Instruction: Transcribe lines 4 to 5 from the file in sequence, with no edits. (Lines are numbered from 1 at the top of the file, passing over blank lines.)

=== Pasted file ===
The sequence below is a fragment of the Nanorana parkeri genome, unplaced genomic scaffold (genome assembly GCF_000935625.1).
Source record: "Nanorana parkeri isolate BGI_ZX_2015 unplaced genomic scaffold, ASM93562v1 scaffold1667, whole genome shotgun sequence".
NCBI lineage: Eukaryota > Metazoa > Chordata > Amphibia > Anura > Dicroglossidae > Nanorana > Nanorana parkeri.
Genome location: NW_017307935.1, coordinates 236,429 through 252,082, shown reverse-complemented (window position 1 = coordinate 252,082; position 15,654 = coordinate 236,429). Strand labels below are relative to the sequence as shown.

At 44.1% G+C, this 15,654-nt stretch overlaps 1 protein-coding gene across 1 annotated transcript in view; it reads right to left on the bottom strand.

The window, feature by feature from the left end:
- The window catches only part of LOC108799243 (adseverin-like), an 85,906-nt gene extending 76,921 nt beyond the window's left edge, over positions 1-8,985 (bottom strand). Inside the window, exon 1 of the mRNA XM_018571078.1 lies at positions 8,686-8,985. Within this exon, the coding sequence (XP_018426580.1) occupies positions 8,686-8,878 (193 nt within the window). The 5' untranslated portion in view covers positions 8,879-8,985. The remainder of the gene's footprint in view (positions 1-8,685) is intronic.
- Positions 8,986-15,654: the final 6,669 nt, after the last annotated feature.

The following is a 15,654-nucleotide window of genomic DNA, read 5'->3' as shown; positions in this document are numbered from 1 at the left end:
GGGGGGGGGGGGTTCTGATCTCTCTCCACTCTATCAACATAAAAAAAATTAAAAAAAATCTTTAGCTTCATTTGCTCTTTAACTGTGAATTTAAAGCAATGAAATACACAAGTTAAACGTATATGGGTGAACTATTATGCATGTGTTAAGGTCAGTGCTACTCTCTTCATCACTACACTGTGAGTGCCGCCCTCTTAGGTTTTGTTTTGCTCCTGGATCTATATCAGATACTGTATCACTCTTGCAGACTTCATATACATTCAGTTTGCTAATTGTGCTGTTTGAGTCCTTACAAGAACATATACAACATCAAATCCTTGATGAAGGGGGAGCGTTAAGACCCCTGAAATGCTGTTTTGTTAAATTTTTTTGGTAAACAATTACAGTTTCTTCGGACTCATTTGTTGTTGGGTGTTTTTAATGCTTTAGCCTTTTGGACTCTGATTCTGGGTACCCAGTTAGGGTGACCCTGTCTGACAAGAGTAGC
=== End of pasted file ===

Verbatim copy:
Genome location: NW_017307935.1, coordinates 236,429 through 252,082, shown reverse-complemented (window position 1 = coordinate 252,082; position 15,654 = coordinate 236,429). Strand labels below are relative to the sequence as shown.

At 44.1% G+C, this 15,654-nt stretch overlaps 1 protein-coding gene across 1 annotated transcript in view; it reads right to left on the bottom strand.